Theresa May's personal approval ratings have plummeted, according to a poll on Friday (2 June), as the wheels continue to fall off the Conservative election campaign.
Ipsos Mori found the prime minister's disapproval ratings to now be on par with the Labour leader Jeremy Corbyn. Both of them find dissatisfaction with 50% of voters.
Last month, 35% of the electorate disapproved of May compared with 58% for Corbyn.
"Here's more evidence of the Conservatives' wobbly week, with Labour improving again and the last two weeks of campaigning seeing a big hit to the prime minister's personal ratings," said Ipsos's Gideon Skinner.
There has also been a 23 point swing away from May to Jeremy Corbyn when people were asked who they thought would be a better prime minister.
May still leads Corbyn by 50% to 35% in response to the question. But the Labour leader has made huge gains from last month when May led him by 61% to 23%.
The findings will only add to Theresa May's woes as she sees her personal ratings disintegrate in the aftermath of her social care U-turn.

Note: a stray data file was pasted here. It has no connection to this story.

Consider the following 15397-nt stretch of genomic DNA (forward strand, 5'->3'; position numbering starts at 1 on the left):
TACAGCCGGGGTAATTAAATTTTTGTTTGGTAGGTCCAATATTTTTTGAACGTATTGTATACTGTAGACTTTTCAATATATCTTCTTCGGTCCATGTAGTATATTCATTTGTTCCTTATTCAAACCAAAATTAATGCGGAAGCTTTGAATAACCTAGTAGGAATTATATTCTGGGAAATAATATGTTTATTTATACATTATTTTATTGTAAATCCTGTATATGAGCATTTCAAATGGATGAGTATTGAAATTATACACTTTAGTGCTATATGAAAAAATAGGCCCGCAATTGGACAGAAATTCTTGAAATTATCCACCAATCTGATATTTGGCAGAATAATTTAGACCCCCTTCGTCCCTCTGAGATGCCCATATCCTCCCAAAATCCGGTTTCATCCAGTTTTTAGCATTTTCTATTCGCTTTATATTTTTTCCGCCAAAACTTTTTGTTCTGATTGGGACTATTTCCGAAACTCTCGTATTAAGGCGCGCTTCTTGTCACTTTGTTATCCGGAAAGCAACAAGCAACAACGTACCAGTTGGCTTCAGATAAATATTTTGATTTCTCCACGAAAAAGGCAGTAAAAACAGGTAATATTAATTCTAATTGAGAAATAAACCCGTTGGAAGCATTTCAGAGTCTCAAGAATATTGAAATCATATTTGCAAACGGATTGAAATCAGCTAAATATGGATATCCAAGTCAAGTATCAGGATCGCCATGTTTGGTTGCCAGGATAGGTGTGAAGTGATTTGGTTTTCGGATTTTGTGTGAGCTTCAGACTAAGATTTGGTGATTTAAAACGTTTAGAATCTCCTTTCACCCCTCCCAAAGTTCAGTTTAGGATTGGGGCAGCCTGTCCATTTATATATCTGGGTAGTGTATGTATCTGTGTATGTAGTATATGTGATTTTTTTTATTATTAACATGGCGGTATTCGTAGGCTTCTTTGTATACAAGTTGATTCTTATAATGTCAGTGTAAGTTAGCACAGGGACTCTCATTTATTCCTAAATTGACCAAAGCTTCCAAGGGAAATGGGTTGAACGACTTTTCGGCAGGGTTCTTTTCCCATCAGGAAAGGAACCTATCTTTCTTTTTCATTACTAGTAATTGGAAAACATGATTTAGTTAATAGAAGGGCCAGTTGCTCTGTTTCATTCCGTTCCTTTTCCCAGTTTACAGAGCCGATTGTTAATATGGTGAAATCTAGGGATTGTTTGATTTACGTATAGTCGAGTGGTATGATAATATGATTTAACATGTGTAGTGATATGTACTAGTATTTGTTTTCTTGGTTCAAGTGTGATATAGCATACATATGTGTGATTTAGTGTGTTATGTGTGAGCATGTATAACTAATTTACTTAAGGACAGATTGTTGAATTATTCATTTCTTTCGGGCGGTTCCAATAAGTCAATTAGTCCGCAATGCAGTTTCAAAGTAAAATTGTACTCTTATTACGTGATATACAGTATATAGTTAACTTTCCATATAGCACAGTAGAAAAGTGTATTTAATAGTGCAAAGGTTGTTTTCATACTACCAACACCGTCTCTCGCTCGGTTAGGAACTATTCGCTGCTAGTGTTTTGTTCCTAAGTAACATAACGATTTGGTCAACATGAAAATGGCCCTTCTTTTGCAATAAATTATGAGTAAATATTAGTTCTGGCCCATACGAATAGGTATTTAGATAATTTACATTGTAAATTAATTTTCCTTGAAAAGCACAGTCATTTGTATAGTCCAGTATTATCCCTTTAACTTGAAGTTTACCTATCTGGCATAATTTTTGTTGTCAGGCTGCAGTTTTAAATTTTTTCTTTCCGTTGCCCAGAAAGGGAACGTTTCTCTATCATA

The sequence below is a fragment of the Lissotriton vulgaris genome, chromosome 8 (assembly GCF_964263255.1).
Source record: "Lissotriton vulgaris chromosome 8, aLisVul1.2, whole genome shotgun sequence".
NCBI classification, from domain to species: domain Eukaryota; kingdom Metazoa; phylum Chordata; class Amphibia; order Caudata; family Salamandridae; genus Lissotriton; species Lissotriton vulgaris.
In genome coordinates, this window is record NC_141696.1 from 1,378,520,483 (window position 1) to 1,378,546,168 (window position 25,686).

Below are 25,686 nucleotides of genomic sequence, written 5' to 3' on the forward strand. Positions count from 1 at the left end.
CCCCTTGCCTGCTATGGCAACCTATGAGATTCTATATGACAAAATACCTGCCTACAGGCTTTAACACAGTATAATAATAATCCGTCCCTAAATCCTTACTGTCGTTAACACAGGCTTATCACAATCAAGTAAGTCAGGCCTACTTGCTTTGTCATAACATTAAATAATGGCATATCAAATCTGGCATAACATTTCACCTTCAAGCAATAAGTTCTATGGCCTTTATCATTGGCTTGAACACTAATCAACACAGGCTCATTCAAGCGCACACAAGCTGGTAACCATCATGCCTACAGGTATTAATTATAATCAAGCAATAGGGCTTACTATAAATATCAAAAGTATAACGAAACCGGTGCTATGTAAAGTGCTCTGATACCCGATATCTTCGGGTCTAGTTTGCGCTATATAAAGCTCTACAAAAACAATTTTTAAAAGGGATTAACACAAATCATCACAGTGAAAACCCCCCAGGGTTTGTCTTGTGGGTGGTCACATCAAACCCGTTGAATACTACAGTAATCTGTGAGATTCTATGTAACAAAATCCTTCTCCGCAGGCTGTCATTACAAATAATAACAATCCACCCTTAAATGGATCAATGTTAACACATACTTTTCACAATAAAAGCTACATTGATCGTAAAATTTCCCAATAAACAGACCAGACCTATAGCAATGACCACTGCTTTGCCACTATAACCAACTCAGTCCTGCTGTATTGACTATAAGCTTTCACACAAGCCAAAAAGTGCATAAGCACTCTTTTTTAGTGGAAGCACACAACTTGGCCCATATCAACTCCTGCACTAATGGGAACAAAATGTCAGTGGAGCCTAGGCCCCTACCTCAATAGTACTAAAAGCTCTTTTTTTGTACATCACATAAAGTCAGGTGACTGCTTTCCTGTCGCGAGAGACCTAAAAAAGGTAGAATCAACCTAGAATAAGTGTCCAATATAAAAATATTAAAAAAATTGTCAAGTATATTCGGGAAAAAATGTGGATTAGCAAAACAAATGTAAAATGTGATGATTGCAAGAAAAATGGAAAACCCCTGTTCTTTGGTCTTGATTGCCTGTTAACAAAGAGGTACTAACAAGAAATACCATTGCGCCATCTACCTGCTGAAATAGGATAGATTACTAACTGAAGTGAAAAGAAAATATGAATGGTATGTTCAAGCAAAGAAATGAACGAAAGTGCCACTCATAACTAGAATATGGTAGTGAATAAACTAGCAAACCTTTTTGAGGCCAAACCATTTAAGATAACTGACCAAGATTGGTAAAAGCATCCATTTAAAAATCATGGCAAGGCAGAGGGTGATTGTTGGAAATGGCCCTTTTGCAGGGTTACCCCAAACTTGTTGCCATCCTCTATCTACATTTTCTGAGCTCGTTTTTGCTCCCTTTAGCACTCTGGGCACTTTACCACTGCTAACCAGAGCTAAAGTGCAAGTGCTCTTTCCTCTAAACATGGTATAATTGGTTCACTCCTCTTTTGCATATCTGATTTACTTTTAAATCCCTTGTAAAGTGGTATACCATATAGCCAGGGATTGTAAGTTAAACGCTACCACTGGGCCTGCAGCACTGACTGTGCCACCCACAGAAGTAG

On 1 June, a separate poll revealed that Londoners now believe Corbyn would make a better prime minister than May.
YouGov found that Labour's lead over the Tories in London has surged to 17 points - as big a lead as they have had since New Labour's 1997 landslide.
Corbyn's personal lead over May is less emphatic, with 37% of Londoners saying he would make the best prime minister compared to 34% for the incumbent.
But that still represents an extraordinary turnaround from last month, when May led Corbyn by 38% to 32%.
In recent days May has attempted to refocus her campaign on the issue of Brexit after a manifesto pledge to make more elderly people pay for their social care threatened to derail it.
The YouGov poll was commissioned by the London Evening Standard. The new editor, former Conservative chancellor George Osborne, has relished in giving his former colleague a pasting on an almost daily basis.
Commenting on Labour's 17 point lead over the Tories in London, which has more than trebled in a month, Professor Philip Cowley, director of Queen Mary University's Mile End Institute, said: "This wasn't part of the Conservative script for the election.
"They didn't expect to be looking at potential losses in London. It's also striking how the smaller parties are struggling in the capital. The combined Labour and Conservative vote in London is now higher than at any time since 1979."